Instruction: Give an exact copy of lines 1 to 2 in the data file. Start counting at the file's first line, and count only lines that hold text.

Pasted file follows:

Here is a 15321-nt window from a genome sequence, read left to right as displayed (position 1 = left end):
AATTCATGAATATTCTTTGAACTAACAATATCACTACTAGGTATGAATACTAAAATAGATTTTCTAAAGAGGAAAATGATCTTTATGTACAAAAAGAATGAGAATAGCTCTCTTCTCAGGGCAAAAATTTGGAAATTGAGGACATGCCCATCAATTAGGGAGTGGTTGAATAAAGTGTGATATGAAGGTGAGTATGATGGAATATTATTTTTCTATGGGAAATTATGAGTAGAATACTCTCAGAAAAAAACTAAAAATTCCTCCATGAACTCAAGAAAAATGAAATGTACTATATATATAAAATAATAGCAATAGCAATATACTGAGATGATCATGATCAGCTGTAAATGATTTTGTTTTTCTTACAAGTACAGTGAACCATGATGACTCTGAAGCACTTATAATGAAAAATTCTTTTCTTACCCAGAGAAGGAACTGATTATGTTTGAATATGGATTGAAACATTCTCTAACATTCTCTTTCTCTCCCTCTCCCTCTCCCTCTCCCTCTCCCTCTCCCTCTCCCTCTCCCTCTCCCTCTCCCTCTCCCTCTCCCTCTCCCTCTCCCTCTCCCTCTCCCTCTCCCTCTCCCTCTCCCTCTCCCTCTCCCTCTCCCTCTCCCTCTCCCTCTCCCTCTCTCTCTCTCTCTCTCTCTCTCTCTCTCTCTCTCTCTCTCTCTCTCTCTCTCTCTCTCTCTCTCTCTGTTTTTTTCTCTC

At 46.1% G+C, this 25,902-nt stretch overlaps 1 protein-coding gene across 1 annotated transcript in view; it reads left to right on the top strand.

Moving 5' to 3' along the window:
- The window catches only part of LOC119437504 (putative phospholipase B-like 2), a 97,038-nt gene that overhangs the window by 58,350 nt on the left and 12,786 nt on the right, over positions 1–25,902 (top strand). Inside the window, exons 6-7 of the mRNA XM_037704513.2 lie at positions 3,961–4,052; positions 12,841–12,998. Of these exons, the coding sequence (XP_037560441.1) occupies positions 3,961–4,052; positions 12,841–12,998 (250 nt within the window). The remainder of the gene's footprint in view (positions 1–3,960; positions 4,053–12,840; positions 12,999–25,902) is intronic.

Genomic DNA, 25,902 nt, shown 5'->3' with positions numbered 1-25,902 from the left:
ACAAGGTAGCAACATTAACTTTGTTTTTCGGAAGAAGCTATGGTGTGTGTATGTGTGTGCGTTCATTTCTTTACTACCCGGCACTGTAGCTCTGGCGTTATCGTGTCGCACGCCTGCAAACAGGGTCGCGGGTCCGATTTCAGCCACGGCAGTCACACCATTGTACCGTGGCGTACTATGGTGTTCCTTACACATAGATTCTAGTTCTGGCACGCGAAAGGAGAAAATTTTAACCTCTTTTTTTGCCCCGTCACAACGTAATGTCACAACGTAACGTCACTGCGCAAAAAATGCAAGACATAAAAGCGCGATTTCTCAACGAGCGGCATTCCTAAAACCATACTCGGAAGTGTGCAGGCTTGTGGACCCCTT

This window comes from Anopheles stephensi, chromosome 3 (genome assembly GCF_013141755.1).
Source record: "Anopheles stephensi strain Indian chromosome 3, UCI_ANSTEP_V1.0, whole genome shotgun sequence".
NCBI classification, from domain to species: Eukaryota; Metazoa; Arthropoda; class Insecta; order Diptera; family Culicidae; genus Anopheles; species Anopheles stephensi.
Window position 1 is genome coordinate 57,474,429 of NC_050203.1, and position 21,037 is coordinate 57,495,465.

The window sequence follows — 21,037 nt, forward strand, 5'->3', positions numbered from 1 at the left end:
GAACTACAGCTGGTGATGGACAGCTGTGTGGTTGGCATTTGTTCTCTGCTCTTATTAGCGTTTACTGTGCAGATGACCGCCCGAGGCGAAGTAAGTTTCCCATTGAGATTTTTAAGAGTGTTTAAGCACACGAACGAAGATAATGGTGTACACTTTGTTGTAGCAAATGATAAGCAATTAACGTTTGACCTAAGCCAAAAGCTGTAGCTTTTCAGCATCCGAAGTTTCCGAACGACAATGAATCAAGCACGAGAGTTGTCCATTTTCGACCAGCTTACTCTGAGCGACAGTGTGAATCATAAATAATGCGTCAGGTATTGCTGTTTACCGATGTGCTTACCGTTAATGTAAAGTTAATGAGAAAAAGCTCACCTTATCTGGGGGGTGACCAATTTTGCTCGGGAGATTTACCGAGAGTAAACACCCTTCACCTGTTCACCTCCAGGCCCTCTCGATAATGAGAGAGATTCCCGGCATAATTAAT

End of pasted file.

Here is a 15321-nt window from a genome sequence, read left to right as displayed (position 1 = left end):
AATTCATGAATATTCTTTGAACTAACAATATCACTACTAGGTATGAATACTAAAATAGATTTTCTAAAGAGGAAAATGATCTTTATGTACAAAAAGAATGAGAATAGCTCTCTTCTCAGGGCAAAAATTTGGAAATTGAGGACATGCCCATCAATTAGGGAGTGGTTGAATAAAGTGTGATATGAAGGTGAGTATGATGGAATATTATTTTTCTATGGGAAATTATGAGTAGAATACTCTCAGAAAAAAACTAAAAATTCCTCCATGAACTCAAGAAAAATGAAATGTACTATATATATAAAATAATAGCAATAGCAATATACTGAGATGATCATGATCAGCTGTAAATGATTTTGTTTTTCTTACAAGTACAGTGAACCATGATGACTCTGAAGCACTTATAATGAAAAATTCTTTTCTTACCCAGAGAAGGAACTGATTATGTTTGAATATGGATTGAAACATTCTCTAACATTCTCTTTCTCTCCCTCTCCCTCTCCCTCTCCCTCTCCCTCTCCCTCTCCCTCTCCCTCTCCCTCTCCCTCTCCCTCTCCCTCTCCCTCTCCCTCTCCCTCTCCCTCTCCCTCTCCCTCTCCCTCTCCCTCTCCCTCTCCCTCTCCCTCTCCCTCTCCCTCTCTCTCTCTCTCTCTCTCTCTCTCTCTCTCTCTCTCTCTCTCTCTCTCTCTCTCTCTCTCTCTCTCTGTTTTTTTCTCTC